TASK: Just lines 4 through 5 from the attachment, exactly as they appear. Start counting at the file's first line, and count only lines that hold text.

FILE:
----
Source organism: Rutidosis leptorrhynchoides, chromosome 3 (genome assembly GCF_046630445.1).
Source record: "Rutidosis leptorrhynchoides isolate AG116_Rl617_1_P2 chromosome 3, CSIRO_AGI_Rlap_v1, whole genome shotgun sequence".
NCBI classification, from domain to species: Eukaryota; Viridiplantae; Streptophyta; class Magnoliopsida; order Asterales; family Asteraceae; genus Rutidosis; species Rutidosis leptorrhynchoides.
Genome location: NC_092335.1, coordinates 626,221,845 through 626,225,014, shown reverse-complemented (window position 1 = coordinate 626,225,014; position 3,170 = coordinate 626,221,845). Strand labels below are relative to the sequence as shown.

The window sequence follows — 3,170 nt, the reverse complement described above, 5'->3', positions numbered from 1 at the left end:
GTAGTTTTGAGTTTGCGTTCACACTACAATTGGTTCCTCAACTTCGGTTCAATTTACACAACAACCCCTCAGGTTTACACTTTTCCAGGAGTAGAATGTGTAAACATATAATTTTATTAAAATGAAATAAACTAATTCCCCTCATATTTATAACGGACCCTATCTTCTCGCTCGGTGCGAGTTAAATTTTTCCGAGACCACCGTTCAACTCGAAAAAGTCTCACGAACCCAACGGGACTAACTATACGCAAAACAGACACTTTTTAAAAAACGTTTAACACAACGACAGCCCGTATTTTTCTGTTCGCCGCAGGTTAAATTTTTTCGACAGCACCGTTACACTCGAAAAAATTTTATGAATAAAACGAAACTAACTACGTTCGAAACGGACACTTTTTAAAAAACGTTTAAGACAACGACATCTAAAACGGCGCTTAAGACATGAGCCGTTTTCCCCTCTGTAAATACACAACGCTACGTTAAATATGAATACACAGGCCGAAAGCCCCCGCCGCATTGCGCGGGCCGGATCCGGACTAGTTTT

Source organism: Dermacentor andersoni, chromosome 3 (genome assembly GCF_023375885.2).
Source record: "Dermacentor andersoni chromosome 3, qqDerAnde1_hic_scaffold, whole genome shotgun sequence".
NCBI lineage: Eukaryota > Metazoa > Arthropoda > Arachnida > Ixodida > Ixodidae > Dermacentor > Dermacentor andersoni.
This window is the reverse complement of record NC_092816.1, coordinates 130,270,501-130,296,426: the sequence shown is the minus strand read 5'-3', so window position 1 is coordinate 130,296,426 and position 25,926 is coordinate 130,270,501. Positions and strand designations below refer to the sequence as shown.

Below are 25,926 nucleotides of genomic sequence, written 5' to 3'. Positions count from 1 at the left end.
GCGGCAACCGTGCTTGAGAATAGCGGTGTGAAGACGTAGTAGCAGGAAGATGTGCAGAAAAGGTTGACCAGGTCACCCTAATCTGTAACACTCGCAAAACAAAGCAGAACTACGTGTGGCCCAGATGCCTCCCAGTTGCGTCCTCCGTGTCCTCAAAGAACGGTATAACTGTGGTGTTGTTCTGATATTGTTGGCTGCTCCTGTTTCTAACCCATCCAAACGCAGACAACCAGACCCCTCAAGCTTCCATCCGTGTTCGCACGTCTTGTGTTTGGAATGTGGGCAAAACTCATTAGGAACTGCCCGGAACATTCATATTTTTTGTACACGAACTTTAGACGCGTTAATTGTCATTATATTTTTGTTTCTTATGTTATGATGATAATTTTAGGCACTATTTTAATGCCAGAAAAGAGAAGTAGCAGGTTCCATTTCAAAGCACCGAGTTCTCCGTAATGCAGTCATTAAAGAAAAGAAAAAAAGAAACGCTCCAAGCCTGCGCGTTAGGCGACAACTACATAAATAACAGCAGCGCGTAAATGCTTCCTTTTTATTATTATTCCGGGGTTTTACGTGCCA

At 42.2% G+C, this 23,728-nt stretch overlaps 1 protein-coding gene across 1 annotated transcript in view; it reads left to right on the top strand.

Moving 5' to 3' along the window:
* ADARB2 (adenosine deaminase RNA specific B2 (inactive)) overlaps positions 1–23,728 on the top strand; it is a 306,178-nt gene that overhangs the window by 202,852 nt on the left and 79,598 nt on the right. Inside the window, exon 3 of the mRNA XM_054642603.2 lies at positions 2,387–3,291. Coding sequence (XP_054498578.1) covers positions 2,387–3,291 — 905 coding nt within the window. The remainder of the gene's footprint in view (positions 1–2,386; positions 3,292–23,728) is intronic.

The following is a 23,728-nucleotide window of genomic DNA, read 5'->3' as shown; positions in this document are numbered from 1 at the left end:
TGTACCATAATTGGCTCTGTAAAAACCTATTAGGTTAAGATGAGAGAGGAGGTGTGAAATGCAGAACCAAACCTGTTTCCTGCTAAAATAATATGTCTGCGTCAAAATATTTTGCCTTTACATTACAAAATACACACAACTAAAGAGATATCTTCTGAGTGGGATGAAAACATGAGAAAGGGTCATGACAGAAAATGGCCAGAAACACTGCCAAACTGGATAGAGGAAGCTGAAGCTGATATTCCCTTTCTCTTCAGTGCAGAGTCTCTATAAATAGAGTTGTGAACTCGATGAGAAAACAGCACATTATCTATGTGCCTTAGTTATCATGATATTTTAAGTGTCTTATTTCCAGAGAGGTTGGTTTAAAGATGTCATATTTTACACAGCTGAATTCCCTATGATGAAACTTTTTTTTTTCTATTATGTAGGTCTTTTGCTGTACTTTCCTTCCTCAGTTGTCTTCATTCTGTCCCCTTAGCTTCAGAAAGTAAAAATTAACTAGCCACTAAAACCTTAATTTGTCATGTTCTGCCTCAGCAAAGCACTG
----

Genome location: NC_092335.1, coordinates 626,221,845 through 626,225,014, shown reverse-complemented (window position 1 = coordinate 626,225,014; position 3,170 = coordinate 626,221,845). Strand labels below are relative to the sequence as shown.

The window sequence follows — 3,170 nt, the reverse complement described above, 5'->3', positions numbered from 1 at the left end: